Tags: Community & Outreach, Local Life Events
Rebecca Carey loved the animals she worked with at Loving Hands Animal Clinic and Pet Resort, on Ga. 9 in Milton. The 23-year-old died two weeks ago at her home in Decatur. (click for larger version)
August 27, 2012MILTON, Ga. – With bouquets of flowers lining desks and tables in the waiting room, the people at Loving Hands Animal Clinic and Pet Resort, near Bethany Bend, are mourning the tragic loss of one of their own.
Rebecca Carey, 23, of Decatur, a worker of less than six months at the clinic, was found dead Aug. 12 at her Decatur home, the victim of a bizarre dog attack. Rebecca owned five rescue dogs, and was caring for a neighbor's dog.
Police theorize the new dog got into a fight with the others, and when Rebecca tried to intervene, she was bitten and may have fallen and hit her head.
Rebecca had dedicated her life to caring for her four-legged friends, said fellow employees. Now in dealing with their loss, her co-workers remember her love and dedication to animals.
"She had the gift of calming animals, and they responded to her – the ones that nobody else could get around," said Loving Hands Administrator Judi Bailey. "She was a gifted young woman."
She was eager to help and loved working with animals, Bailey said. Despite working at the clinic for such a short period of time, she had been given a promotion just six weeks ago and was on her way to being a great veterinary assistant.
"From day one, we knew she was destined to do more things," said Bailey.
Rebecca was first noticed missing Sunday, Aug. 12, when she did not to show up for work.
"This was a young woman who would not miss work without calling in," said Dr. JoAnne Roesner, of Loving Hands.
After failing to reach Rebecca on her phone, Bailey and her staff called Rebecca's emergency contact person who went to her home and found her body.
She had been at work just two days prior.
The death was jarring for the 25 employees at Loving Hands.
"I think we're all moving a little slower, more conscious of what's important," Roesner said. "We're more willing to say 'I love you' to each other."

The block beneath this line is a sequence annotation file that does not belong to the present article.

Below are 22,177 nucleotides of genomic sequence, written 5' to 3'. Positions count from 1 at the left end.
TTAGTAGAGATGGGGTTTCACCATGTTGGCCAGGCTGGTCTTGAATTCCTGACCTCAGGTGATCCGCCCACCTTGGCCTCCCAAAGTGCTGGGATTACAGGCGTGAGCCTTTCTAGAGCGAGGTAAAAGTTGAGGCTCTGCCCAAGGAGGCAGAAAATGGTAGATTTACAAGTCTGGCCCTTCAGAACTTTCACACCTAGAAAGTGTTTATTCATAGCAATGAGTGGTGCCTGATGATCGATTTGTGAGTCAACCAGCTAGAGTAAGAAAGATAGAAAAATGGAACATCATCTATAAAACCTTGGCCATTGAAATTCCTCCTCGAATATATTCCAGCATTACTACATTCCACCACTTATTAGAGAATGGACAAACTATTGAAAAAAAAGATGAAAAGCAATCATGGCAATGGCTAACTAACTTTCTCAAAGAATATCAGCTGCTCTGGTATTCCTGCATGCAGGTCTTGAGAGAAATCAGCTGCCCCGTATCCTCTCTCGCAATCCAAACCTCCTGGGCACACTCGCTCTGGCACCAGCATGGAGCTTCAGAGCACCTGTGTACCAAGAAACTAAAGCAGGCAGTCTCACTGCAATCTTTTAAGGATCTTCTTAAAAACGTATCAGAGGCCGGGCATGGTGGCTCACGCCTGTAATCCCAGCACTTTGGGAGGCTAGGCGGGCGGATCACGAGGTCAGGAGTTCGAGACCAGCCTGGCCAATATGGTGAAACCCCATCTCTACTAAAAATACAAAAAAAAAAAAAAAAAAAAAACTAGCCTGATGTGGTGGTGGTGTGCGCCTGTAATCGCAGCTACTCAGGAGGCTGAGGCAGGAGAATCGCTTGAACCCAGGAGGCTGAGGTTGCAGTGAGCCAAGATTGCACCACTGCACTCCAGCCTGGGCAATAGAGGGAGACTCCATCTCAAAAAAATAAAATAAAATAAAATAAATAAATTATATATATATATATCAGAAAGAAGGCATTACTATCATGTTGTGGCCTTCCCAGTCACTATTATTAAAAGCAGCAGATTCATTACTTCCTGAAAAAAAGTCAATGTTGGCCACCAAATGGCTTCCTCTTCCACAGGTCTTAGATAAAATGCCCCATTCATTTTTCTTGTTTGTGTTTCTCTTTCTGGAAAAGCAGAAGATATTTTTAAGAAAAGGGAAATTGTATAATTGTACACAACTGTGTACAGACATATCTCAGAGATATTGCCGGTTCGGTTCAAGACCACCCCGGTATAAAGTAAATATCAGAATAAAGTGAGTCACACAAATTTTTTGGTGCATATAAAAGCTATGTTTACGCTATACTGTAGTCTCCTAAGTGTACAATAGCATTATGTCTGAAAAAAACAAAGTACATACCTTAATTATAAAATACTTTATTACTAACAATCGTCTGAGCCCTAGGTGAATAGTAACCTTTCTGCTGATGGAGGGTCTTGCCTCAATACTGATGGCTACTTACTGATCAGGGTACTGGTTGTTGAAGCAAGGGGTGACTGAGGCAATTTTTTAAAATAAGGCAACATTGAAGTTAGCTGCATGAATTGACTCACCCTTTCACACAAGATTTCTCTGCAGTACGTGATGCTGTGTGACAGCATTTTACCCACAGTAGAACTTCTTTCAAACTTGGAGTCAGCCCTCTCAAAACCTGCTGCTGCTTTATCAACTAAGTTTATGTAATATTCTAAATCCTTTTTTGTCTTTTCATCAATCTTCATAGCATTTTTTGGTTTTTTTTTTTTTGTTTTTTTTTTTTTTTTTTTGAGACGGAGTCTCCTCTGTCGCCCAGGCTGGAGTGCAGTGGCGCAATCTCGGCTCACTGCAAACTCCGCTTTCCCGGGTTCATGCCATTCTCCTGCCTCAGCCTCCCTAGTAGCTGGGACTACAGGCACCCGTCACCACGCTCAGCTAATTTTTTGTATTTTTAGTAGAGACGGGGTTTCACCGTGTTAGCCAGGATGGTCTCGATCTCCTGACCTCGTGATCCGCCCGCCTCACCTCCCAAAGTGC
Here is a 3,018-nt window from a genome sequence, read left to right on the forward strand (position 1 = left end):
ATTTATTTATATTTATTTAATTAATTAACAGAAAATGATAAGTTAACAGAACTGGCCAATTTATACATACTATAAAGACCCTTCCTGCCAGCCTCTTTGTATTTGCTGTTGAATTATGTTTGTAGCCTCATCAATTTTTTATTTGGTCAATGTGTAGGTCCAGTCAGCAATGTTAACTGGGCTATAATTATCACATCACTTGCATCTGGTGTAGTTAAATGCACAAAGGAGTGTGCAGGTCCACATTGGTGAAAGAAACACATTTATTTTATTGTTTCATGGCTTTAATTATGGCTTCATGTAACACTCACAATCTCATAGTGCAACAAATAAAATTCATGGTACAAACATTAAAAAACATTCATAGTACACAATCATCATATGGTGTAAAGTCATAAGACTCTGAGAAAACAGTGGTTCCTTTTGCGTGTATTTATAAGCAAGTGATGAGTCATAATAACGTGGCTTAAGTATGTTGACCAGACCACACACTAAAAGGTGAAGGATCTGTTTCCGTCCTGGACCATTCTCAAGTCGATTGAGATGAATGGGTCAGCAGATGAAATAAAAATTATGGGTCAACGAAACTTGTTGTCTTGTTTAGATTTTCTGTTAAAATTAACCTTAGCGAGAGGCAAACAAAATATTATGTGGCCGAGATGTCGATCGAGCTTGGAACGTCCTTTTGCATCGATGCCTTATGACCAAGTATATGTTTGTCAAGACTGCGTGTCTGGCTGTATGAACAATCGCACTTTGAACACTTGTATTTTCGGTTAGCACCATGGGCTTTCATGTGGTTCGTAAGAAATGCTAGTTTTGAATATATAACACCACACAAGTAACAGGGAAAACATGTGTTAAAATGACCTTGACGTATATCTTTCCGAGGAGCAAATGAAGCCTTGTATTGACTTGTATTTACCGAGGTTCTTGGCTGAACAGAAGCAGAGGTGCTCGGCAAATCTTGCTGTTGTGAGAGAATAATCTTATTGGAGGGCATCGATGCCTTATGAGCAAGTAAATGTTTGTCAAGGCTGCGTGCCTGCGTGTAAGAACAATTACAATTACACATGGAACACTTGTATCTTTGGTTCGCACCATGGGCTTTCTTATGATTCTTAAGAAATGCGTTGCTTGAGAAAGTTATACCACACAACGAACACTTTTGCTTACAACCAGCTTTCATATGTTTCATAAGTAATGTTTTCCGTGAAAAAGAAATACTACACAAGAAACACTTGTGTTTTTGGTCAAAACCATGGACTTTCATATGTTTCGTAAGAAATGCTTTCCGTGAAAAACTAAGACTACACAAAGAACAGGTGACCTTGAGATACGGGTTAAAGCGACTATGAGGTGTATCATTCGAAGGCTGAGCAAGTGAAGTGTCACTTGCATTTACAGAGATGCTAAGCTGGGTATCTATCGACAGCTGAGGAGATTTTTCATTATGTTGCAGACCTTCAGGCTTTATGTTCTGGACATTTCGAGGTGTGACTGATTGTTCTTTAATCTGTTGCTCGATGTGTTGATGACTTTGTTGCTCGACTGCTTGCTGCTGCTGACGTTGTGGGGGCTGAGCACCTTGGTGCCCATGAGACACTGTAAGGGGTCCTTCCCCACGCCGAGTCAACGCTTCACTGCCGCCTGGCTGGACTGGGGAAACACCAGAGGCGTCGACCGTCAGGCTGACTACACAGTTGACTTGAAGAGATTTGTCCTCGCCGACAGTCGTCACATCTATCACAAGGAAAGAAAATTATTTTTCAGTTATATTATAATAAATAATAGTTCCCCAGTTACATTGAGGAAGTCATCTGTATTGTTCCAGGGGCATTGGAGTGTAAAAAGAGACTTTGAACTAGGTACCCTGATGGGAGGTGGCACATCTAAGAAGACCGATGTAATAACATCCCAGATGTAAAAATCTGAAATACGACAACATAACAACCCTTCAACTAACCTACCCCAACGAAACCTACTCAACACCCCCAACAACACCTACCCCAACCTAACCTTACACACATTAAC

"It's heartbreaking," said Patti Silva, with the Milton Love Project.
Silva said that as soon as she heard of Loving Hands' loss, she placed a wooden sign in the front of the clinic depicting an angel with a dog.
"I know a lot of people were affected by her death," Silva said. "The Milton Love Project just wants to let them know we're thinking about them.
"She did such good work," Silva added. "She was doing her own love project."
Rebecca fell in love with helping animals at a young age, often fostering animals, and had several she had adopted. At Loving Hands, she had dedicated herself to helping any animals she came in contact with, especially birds. This love has spurred the dedication of the avian ward in the clinic to Rebecca's memory.
Her compassion for animals can be summed up in a simple story.
Roesner said Rebecca came in to work one day earlier than usual and came across a stray cat that had been hit by a car in the road. It was in a terrible shape.
"She wanted to be with the cat when it was put down," Roesner said. "She said 'I don't want anybody to be alone.'"
Rebecca knew the cat was nursing a litter of kittens, and Roesner said she set about finding each one of them.
"She found every single one of the kittens and bottle fed them and tamed them," Roesner said. "This was who she was."
Now the kittens are up for adoption in the waiting room of Loving Hands and are as loving and tender with people as if they had always grown up with them, instead of born feral.
"She took a lot of sad creatures in the world and would make their lives better," Roesner said.
Editor, Milton Herald